Permit to Travel -or- the clever way to get a free train ride

The rail network in the UK was, until recently, notorious for being easy to fare-dodge on. With new policies and procedures on every independent operator, it has recently become much more likely that a conductor will check your ticket at least once during your journey, and that fare dodgers will be made to pay the £10 fine.

There is a way to avoid this.

In almost every train station in the United Kingdom is a machine dispensing 'permits to travel'. These are your friends. Ostensibly there in case the ticket machine is not working and there is no member of staff at the kiosk to sell you a ticket, these small slips of paper cost 90p, and are your easy way out of a fine.

The holder of a permit to travel is entitled to make a journey on a train until such time as he or she should see a conductor, when he is obliged to buy a ticket. In theory, the conductor should be sought out as soon as the train is boarded, but since your embarkation point is not printed on the permit to travel, there is no way to prove this has not been done. Also, this enables you to lie about where you came from and obtain a cheaper fare.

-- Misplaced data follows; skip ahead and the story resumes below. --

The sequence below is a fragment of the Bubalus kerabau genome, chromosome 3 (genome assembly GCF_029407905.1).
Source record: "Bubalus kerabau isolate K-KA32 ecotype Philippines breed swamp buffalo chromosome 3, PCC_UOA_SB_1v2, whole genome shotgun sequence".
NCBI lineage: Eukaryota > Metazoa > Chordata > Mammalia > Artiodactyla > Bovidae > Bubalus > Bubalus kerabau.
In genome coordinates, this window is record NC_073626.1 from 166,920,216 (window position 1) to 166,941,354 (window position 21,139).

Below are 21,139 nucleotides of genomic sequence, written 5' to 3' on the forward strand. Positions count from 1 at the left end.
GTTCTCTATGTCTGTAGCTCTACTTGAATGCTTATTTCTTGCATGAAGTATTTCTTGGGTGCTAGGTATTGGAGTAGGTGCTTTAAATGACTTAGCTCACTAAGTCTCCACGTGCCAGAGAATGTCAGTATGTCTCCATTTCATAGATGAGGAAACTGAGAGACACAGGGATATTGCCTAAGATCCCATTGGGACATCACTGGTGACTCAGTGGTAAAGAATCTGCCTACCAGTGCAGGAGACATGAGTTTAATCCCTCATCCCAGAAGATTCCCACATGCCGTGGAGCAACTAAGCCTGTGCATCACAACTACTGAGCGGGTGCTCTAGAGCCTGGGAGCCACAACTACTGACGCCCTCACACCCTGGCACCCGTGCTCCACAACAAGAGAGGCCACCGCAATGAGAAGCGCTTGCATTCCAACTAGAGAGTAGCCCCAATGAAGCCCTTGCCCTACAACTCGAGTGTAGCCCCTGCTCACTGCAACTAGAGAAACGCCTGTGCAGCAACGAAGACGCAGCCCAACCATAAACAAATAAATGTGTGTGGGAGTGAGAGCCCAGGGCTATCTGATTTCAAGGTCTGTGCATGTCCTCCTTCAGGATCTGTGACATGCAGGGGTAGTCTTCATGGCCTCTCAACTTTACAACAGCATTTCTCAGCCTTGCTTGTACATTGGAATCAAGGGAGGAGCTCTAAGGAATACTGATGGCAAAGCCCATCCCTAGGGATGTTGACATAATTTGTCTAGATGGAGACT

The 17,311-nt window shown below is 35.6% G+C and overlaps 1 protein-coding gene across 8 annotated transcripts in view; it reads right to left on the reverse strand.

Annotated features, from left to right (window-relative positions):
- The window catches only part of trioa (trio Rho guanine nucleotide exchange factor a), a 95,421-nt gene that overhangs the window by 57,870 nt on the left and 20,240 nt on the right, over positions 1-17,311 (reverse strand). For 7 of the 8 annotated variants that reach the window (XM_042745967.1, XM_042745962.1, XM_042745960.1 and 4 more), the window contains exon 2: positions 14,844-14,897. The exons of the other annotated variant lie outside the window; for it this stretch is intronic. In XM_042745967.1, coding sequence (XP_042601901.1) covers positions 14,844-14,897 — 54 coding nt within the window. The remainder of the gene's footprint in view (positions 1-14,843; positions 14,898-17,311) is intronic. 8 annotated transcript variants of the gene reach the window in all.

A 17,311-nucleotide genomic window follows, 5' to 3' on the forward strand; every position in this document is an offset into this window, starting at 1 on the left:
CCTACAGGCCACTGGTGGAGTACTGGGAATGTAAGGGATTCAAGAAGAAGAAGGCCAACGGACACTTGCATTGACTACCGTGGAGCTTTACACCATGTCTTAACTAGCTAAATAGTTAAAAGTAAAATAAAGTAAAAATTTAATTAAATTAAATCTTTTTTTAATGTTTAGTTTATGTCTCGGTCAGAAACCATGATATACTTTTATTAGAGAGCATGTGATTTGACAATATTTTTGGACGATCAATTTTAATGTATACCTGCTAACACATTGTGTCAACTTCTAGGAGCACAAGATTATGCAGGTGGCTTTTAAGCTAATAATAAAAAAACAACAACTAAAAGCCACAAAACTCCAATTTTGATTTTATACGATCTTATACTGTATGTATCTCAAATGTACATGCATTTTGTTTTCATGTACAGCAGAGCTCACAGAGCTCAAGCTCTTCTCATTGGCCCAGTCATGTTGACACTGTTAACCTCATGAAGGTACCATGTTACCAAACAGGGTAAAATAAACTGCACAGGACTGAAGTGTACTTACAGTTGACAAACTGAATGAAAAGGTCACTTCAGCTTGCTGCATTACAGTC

The mathematics are simple. Fare dodgers not carrying a permit to travel must buy a ticket and pay a £10 fine. Fare dodgers carrying a permit to travel can buy a ticket and not pay a fine. That's a net gain of £9.10 if you're 'caught', and a huge gain if you're not.

Tips for clever fare dodgers

  • Travel in the evening. This way, your claim that the ticket office was shut is more credible, and you are less likely to encounter a conductor - normally about half the time.
  • Lie about your embarkation point and destination. Remember, even if you have to buy a ticket, you still hold the permit to travel. Should you be checked again after your ticket has run out, just use the permit again.
  • If you see one, stand up and approach the conductor, pretending you have been looking for him. This way, he thinks you are totally honest in your purchase of a permit to travel. He will be so blown away by your honesty that he will be unlikely to ask questions.

Have fun on your new, significantly cheaper, transport method!

No dishonest (but perfectly legal*) activity was either suggested or endorsed by this writeup.

OK, it seems it's not perfectly legal, it's 'obtaining a financial advantage by deception'. (Thanks, Cyan de Funk.) But hey, that's too long for your average conductor to understand.

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